the shape of leadership

Fasting for Spiritual Growth

Why you should joyfully embrace this biblical practice

Jason Exley on July 17, 2018

Fasting is an idea many of us don’t know what to do with. Where do we start, what do we fast, when do we stop, and how do we measure success?

My first extended fast occurred in Bible college. As a senior, I was facing some huge decisions and wanted to remind God of my total commitment. The problem was, I didn’t know what I was supposed to do when I fasted.

So, my 20-day “fast” was more of a hunger strike as I waited for God to give me the green light I wanted. At the end of the 20 days, I was hungry, frustrated and still had no clear direction.

Over the years, I’ve learned that fasting is not a way to manipulate or coerce God into making my agenda happen. Fasting is less about what I put into my stomach and more about what I put into my soul.

I now realize times of fasting must include intimate time with God — reading His Word and listening to His voice. As I say “no” to the physical cravings of my stomach and “yes” to the spiritual cravings of my soul, satisfying spiritual hunger becomes more important than what I can eat when the fast is over.

In Matthew 6:16, Jesus taught fasting as a believer’s duty, saying, “When you fast ... .” Notice He said when you fast, not if you fast. Jesus expected His disciples to fast as a natural result of discipleship — just as He expects us to give to the needy and pray passionately (Matthew 6:2,5,16).

Fasting is less about what I put into my stomach and more about what I put into my soul.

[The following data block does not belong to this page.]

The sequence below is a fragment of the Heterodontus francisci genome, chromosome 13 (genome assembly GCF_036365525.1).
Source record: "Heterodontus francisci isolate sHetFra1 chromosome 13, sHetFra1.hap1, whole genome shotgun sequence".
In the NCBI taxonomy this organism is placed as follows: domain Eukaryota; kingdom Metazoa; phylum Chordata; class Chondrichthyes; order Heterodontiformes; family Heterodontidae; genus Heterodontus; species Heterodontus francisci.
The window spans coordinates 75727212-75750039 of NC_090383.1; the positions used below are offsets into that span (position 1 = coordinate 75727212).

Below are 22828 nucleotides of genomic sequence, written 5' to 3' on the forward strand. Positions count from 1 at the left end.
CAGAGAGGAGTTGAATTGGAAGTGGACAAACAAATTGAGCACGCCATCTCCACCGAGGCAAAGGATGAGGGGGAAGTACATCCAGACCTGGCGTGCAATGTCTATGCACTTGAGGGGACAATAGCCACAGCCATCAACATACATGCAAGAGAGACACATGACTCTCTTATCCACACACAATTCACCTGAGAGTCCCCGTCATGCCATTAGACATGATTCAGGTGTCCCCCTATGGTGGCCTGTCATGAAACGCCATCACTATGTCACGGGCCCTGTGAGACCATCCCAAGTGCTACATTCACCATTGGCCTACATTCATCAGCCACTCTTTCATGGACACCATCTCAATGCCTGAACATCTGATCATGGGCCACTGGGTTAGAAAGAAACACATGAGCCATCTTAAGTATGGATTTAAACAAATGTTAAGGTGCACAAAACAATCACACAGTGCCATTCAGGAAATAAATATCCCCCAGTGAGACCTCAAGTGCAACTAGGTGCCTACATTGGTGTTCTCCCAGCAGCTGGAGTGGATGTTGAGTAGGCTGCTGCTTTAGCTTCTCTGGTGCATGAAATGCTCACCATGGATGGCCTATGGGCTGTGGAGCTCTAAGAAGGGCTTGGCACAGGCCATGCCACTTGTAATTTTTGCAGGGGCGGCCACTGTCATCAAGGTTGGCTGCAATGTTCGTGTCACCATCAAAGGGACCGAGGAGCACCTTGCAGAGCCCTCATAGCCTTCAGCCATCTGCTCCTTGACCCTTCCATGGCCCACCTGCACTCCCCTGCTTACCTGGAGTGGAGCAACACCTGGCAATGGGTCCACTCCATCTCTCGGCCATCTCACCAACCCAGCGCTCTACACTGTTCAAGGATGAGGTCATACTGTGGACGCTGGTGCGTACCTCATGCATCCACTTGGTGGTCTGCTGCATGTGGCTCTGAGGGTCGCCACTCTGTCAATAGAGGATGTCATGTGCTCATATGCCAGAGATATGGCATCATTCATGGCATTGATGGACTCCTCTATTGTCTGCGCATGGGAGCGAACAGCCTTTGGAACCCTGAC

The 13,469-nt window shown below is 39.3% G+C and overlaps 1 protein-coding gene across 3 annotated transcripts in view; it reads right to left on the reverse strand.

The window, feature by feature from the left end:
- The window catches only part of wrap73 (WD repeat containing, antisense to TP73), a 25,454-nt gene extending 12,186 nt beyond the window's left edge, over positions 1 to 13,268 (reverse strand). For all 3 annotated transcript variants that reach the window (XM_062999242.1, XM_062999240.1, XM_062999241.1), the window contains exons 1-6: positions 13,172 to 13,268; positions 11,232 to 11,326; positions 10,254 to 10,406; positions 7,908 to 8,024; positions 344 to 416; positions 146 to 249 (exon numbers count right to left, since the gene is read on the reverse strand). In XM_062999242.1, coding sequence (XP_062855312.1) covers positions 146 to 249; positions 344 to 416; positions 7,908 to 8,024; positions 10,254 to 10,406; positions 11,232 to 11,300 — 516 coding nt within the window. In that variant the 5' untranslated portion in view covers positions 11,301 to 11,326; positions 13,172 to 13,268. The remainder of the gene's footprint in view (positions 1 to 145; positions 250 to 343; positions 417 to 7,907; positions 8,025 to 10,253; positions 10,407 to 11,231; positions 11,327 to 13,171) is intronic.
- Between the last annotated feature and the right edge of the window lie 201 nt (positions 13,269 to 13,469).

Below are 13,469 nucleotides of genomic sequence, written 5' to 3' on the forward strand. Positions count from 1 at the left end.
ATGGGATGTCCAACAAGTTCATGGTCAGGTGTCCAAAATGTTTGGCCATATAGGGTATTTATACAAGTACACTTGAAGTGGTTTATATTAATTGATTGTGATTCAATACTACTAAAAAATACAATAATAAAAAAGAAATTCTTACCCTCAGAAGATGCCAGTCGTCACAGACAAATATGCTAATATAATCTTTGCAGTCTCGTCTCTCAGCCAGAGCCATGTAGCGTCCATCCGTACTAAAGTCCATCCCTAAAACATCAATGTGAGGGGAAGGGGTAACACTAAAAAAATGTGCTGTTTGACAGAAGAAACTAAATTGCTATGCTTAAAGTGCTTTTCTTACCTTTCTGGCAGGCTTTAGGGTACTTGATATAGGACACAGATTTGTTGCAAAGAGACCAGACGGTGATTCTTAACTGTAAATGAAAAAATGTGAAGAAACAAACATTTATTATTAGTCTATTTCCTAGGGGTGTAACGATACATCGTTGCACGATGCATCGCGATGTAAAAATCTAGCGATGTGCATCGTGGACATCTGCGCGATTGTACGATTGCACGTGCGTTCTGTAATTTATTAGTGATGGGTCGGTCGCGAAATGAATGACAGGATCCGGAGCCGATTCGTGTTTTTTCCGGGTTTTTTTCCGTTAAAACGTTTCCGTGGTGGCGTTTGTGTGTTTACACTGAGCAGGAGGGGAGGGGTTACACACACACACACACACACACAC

Scripture never says how often or how long to fast, but we clearly should incorporate seasons of fasting into our spiritual life.

The Early Church was a fasting Church. In Acts 13:2-3, the Spirit called Barnabas and Saul to their missionary work while the believers were worshiping and fasting.

In Acts 14:23, after Paul and Barnabas established new churches in Lystra, Iconium and Antioch they appointed elders and committed them to the Lord “with prayer and fasting.”

Fasting was an expectation and practice of the Early Church, and it should be for today’s Church as well.

There are many reasons to fast.

I have purposefully fasted during defining moments of my life when I’m needing to discern God’s direction. I’ve fasted and prayed desperate prayers for healing. I’ve humbly fasted and allowed God to examine my motives. I’ve fasted when I needed refreshing. I’ve fasted for revival and to see lost friends come to salvation. I’ve fasted during spiritual battles when the church I led needed a victory. I’ve fasted for spiritual intimacy with God because I know how distracted my heart can be.

I’ve also led our church through corporate times of fasting together. Each time, we’ve seen growth for individuals and the congregation as a whole.

Can you embrace fasting joyfully? Are you ready to take the first step and say “yes” to the spiritual hunger arising in your heart? Just start. Pick a day. Decide what to fast. Plan your fast with a purpose, and go all in. And don’t be surprised if God hijacks your fasting plan; He has been waiting to have your undivided ear. 

This article originally appeared in the July/August 2018 edition of Influence magazine.

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